As much as I enjoy rock fishing, I also prefer to stay dry and feel safe, so it’s easier and more comfortable to concentrate on actually catching fish. So I won’t risk climbing down vertical cliffs or fish low ledges where waves constantly spill over. There’s simply no need to do so in order to get stuck into some excellent fishing.


Some of the standout rock fishing species that will feature over the coming weeks are bream, tailor, luderick, drummer, trevally, salmon, bonito, kingfish, mulloway and calamari squid. Others that may show up in some places include cobia, mackerel, mac tuna, yellowfin, longtail tuna and frigate mackerel.

We can roughly divide these into three groups; smaller foragers like bream, luderick and drummer, small predators from tailor through to rat sized kings and larger predators such as mackerel, mulloway and larger kingfish.

The first category, the foraging fish, respond best to simple baitfishing techniques and are caught in relatively shallow, washy spots close to your feet. Use baits like prawns, cunjevoi or white bread to catch a mixed bag of bream, drummer, luderick and trevally.

A more specific approach may be to use cut fish or pilchard baits for bream, cunjevoi for drummer and green cabbage for luderick. Even so, it’s still not uncommon for a bream to snatch green cabbage bait, trevally to eat pillies or luderick to take cunjevoi. All of these species are opportunistic, so they’ll take what comes if they’re hungry.

The small predators respond very well to lures, but most of them are also quite partial to pilchards, especially when used whole, on a set of ganged hooks. Most of the time it’s easy enough to catch tailor, bonito or salmon by lure casting, but like any species of fish, they can be touchy at times and this is when pilchard baits may still entice them.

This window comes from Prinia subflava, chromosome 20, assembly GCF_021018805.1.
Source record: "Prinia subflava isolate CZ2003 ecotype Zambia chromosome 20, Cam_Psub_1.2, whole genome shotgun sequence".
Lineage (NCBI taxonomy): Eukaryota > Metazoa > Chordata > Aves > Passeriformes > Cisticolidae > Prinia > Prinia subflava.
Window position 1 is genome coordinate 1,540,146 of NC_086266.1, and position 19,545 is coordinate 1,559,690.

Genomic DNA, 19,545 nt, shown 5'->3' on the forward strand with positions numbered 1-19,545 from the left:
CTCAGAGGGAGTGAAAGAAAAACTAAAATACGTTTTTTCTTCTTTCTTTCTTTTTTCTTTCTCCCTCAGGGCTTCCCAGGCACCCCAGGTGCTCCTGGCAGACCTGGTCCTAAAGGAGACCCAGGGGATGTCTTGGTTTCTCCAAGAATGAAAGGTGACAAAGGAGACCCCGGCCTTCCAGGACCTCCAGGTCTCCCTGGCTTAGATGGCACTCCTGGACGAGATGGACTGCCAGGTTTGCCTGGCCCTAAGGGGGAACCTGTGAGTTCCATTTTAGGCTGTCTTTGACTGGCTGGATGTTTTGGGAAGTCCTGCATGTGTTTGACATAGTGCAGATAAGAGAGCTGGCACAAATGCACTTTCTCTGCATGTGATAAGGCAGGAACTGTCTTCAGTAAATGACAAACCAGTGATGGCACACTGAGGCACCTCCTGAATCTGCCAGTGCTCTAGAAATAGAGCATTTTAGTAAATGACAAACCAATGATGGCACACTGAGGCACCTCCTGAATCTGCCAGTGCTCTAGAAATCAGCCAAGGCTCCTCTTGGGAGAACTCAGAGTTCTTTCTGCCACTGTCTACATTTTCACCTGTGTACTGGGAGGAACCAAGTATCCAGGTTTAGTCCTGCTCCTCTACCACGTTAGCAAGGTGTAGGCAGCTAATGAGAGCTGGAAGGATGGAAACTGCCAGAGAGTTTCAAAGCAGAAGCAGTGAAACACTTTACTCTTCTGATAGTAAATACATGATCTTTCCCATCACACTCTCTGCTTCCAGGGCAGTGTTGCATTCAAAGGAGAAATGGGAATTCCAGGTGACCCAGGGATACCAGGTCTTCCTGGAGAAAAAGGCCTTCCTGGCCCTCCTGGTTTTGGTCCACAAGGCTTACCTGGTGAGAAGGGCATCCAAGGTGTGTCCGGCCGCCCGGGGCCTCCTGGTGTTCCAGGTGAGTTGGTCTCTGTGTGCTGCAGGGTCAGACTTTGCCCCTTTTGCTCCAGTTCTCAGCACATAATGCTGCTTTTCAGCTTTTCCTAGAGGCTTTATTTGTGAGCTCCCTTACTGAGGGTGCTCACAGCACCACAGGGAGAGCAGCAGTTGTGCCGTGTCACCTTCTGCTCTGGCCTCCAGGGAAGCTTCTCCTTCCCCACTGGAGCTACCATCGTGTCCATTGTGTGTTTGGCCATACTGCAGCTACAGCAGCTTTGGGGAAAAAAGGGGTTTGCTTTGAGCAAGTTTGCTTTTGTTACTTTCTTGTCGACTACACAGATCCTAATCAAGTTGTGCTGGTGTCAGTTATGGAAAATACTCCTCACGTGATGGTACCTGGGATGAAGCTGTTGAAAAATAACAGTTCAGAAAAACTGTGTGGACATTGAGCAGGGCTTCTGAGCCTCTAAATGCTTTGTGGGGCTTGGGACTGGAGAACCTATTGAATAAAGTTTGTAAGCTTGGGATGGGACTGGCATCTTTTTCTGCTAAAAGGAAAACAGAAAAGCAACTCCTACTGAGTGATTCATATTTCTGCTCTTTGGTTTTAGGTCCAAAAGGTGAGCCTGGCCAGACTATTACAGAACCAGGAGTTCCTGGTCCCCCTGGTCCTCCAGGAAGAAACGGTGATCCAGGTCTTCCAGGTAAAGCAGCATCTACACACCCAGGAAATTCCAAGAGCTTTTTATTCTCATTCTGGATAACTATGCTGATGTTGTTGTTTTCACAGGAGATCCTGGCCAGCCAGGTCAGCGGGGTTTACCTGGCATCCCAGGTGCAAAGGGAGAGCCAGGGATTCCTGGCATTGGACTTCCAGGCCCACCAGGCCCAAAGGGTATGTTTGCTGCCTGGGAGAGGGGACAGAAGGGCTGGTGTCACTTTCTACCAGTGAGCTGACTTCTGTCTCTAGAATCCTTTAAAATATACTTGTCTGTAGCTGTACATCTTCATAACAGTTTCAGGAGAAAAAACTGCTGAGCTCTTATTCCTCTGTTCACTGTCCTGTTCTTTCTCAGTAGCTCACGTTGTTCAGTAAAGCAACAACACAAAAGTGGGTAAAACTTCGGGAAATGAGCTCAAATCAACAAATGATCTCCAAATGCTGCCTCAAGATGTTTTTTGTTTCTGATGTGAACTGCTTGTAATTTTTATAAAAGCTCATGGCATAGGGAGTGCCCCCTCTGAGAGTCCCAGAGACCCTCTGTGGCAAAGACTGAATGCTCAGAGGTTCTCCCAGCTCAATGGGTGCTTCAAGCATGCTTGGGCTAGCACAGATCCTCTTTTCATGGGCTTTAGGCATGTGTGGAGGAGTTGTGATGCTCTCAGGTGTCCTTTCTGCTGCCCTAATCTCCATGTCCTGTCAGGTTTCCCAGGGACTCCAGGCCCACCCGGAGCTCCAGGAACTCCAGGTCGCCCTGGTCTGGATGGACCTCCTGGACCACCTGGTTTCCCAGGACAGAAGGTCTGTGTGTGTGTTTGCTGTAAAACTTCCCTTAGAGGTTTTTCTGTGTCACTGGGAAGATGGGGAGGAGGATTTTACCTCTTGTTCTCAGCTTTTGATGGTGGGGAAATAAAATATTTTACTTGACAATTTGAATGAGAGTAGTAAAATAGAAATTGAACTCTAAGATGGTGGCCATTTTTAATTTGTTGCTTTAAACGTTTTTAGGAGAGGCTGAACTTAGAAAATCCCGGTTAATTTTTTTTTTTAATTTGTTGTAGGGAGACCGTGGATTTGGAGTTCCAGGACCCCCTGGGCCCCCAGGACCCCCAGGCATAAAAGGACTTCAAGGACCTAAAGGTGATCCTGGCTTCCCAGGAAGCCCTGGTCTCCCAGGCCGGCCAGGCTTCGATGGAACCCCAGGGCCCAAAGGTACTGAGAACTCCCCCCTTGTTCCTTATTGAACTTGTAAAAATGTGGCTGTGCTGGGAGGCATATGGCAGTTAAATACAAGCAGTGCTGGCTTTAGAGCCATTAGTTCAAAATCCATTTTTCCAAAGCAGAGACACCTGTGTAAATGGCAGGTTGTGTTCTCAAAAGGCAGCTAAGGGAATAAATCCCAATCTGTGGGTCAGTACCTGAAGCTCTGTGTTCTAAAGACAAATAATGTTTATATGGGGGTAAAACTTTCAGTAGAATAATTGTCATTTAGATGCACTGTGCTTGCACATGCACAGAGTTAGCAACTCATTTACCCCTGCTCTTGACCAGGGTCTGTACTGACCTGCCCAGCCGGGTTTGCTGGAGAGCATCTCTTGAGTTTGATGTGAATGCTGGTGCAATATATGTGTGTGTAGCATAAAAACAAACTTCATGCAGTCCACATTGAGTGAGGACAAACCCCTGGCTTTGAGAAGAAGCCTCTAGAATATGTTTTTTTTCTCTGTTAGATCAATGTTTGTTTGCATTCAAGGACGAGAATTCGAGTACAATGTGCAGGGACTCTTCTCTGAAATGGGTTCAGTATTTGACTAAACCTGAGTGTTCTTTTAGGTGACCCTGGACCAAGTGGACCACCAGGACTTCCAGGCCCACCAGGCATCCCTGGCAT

As for lures, it’s hard to beat simple chrome metals in the 30-45g range. These lures interest pretty much any small pelagic in the vicinity, but are particularly effective on tailor and bonito. Alternatively, white or other light coloured metal lures can be very good as well and I’ve found they work slightly better than chrome when light levels are low, around sunrise or sunset.

Surface poppers from 70-150mm are another good lure to have in your tackle box. Cast around washy points very early in the morning or when it’s overcast and dull, and tailor will smash them. Bonito and salmon may also get in on the act and poppers can certainly stir up kingfish if they’re in the right mood.

Diving hardbody lures and soft plastics are also worth considering, as long as they can be cast far enough and retrieved in a manner that appeals to fish. Slinky white or natural coloured softies are very effective on kingfish, more so when they’re worked with a fast, zippy retrieve.